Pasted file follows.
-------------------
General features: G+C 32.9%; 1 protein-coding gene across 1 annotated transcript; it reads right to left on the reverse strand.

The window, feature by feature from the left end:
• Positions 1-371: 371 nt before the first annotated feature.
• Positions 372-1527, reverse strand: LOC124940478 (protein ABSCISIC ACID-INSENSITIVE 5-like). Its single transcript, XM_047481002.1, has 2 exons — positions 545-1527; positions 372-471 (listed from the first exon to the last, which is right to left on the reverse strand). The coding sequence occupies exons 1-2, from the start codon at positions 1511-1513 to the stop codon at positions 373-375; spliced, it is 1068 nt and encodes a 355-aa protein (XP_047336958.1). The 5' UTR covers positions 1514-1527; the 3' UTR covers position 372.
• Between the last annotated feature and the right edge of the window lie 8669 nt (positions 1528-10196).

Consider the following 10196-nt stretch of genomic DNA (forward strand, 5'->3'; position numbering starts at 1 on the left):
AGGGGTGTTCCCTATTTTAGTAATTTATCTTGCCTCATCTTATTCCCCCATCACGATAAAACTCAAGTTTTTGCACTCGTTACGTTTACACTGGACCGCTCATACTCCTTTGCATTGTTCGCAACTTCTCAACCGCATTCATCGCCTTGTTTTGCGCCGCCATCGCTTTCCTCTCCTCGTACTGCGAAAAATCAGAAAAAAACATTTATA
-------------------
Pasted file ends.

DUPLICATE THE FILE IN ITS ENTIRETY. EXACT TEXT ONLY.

General features: G+C 32.9%; 1 protein-coding gene across 1 annotated transcript; it reads right to left on the reverse strand.

The window, feature by feature from the left end:
• Positions 1-371: 371 nt before the first annotated feature.
• Positions 372-1527, reverse strand: LOC124940478 (protein ABSCISIC ACID-INSENSITIVE 5-like). Its single transcript, XM_047481002.1, has 2 exons — positions 545-1527; positions 372-471 (listed from the first exon to the last, which is right to left on the reverse strand). The coding sequence occupies exons 1-2, from the start codon at positions 1511-1513 to the stop codon at positions 373-375; spliced, it is 1068 nt and encodes a 355-aa protein (XP_047336958.1). The 5' UTR covers positions 1514-1527; the 3' UTR covers position 372.
• Between the last annotated feature and the right edge of the window lie 8669 nt (positions 1528-10196).

Consider the following 10196-nt stretch of genomic DNA (forward strand, 5'->3'; position numbering starts at 1 on the left):
AGGGGTGTTCCCTATTTTAGTAATTTATCTTGCCTCATCTTATTCCCCCATCACGATAAAACTCAAGTTTTTGCACTCGTTACGTTTACACTGGACCGCTCATACTCCTTTGCATTGTTCGCAACTTCTCAACCGCATTCATCGCCTTGTTTTGCGCCGCCATCGCTTTCCTCTCCTCGTACTGCGAAAAATCAGAAAAAAACATTTATA